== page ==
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Perhaps more than any other home products industry, housewares is plugged in to what consumers are doing, what they want and what they buy. When the annual International Housewares Show rolls into Chicago in the spring, as much of a draw as the products on display are dozens of informative panels. One uber-popular feature is a look at color directions for the next couple of years by Leatrice Eiseman, executive director of the Pantone Color Institute.

This past March, for the first time, there was a focus group made up of that coveted millennial group, which represents 92 million Americans, the youngest starting college and the oldest in their mid-30s. Editors Warren Shoulberg and Maureen Azzato from Home Furnishings News, a trade publication, led a lively discussion that delved into cooking, dining and shopping habits, including meal-kit delivery options like Blue Apron.

Why is this important? Housewares is big business. In 2015, the U.S. retail market totaled $82.2 billion (up 9.5 percent from 2014). Globally, the market is $346.9 billion. So understanding that market is key.

“In the past, millennials had more of an emotional effect on the economy, but now they’re actually spending more,” says Tom Mirabile, senior vice president of global trend and design at Lifetime Brands and a trend forecaster for the International Housewares Association. In fact, millennials account for 31 percent of all household spending, catching up to baby boomers’ 36 percent.

With the influence of social media, particularly Pinterest, Instagram and Snapchat, color and pattern are destined to be front and center on the consumer radar. Panelists said they get tips on cookware and devices (like spiralizers) from food shots and recipes, and sometimes on YouTube.

They want sleek, sexy, small appliances that are less bulky; multifunctional cookware, such as pressure and rice cookers; cookware that stores easily — nesting, or with interlocking handles. Saving time is a universal need.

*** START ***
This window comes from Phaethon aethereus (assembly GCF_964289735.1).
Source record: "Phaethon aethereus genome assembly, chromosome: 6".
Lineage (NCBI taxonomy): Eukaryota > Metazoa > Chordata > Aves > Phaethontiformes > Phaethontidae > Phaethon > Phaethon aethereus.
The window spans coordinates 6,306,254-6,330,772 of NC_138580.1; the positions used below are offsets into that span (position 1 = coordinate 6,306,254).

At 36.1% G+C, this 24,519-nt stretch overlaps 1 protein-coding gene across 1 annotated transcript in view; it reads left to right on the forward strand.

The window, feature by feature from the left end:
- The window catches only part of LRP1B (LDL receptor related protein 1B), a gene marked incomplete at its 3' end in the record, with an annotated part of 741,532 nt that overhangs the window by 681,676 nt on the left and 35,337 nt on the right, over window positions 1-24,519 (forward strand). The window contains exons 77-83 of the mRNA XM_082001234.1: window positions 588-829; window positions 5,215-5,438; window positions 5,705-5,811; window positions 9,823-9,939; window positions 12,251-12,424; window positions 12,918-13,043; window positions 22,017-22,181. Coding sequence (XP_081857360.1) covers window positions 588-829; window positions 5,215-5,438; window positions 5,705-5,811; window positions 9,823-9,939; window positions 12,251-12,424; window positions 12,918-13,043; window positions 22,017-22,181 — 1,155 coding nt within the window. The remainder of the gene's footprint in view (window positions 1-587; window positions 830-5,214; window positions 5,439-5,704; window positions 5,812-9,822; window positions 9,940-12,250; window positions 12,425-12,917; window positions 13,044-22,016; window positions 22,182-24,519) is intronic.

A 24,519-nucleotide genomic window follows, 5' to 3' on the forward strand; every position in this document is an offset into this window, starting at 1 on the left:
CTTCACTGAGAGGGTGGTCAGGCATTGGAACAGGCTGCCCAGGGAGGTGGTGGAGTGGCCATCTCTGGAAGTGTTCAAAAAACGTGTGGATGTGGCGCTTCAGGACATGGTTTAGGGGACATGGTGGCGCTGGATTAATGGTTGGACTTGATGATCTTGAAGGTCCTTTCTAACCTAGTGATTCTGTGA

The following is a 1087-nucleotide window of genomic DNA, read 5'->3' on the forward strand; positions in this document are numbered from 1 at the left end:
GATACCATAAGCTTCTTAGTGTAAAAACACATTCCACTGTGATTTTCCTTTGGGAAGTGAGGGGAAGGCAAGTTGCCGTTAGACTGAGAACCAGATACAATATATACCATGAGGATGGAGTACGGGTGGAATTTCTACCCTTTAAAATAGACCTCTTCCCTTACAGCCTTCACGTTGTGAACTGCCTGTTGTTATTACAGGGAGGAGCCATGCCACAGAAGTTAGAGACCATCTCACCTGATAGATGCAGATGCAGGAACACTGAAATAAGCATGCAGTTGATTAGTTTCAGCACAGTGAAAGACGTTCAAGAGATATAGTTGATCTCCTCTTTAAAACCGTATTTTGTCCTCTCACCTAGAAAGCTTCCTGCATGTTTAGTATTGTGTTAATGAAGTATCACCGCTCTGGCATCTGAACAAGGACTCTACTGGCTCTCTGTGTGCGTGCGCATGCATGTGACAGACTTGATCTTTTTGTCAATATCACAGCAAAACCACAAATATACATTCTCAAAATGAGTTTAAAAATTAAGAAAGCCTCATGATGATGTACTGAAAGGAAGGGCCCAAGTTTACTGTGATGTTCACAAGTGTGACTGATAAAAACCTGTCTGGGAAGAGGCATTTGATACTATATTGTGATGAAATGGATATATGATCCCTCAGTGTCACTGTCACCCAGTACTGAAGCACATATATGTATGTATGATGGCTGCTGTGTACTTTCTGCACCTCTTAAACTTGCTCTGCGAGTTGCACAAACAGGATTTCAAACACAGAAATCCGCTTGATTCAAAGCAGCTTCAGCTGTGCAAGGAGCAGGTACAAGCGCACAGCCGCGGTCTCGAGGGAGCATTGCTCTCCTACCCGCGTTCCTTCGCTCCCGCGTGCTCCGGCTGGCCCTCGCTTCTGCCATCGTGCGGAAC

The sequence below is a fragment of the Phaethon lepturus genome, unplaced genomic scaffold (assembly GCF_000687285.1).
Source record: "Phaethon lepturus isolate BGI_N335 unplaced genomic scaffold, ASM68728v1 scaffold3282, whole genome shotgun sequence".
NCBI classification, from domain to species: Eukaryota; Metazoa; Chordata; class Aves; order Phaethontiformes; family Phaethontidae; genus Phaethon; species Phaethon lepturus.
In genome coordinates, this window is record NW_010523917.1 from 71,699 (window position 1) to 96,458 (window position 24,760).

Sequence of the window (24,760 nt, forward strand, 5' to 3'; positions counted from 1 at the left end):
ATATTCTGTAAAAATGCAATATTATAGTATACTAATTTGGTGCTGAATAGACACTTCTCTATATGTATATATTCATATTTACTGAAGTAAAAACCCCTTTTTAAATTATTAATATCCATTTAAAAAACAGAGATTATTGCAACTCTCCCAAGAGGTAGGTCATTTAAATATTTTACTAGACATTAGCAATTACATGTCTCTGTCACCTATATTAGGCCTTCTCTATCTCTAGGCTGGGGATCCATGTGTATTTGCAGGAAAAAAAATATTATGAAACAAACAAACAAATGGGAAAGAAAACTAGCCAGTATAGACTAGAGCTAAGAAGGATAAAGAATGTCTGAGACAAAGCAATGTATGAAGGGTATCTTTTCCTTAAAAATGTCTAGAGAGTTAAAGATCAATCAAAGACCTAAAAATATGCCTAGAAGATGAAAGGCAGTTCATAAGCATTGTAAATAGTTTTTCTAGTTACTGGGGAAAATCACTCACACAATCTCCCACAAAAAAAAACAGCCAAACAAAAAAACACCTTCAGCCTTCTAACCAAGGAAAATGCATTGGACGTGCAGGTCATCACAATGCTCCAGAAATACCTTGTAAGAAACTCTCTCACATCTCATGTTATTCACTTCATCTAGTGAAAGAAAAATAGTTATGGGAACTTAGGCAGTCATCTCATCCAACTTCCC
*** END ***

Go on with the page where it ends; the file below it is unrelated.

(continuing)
Of course, the new and shiny is appealing, especially at the right price. And particularly in the right color.

Color burst onto the housewares scene as far back as the 1990s. But the influx of silicone — in utensils, baking goods and containers — has boosted options. These days, though, the use of color in housewares is more fashion-based, rooted in global trends that may embrace ethnic and retro styles.

One color grouping — a riff on avocado (though less muddy, and a prettier yellow green), egg yolk (not quite orange, but close) and off-white — definitely nods to the ’70s. So does a return to brown, which we’re starting to see in home decor. It’s not dark, but almost espresso brown, almost cappuccino, taupey — and sometimes with a yellow cast, perhaps a red cast or carmelized.

The range of wooden cutting, cheese and serving boards with beautiful grains (sometimes teamed with white marble), as well as cookware in those chocolatey shades, is offering an alternative to black and stainless, and presents a ubiquitous range of colors like turquoise, aqua, plum, red, blue, orange and yellow.

Pastels have strengthened, very much globally influenced, especially with the pinks, rosy terra cottas, blue-greens and icy blues, which are amazing in utensils, storage containers and ironing board covers.

One company, Whitford, curiously touts iPhone colors like rose and champagne gold on its herringbone-patterned baking trays.

“The retro and vintage look is becoming increasingly popular as more homeowners seek to add nostalgic design elements from past decades to their homes,” says Ryan Boyle, managing director at Kitchen Innovations.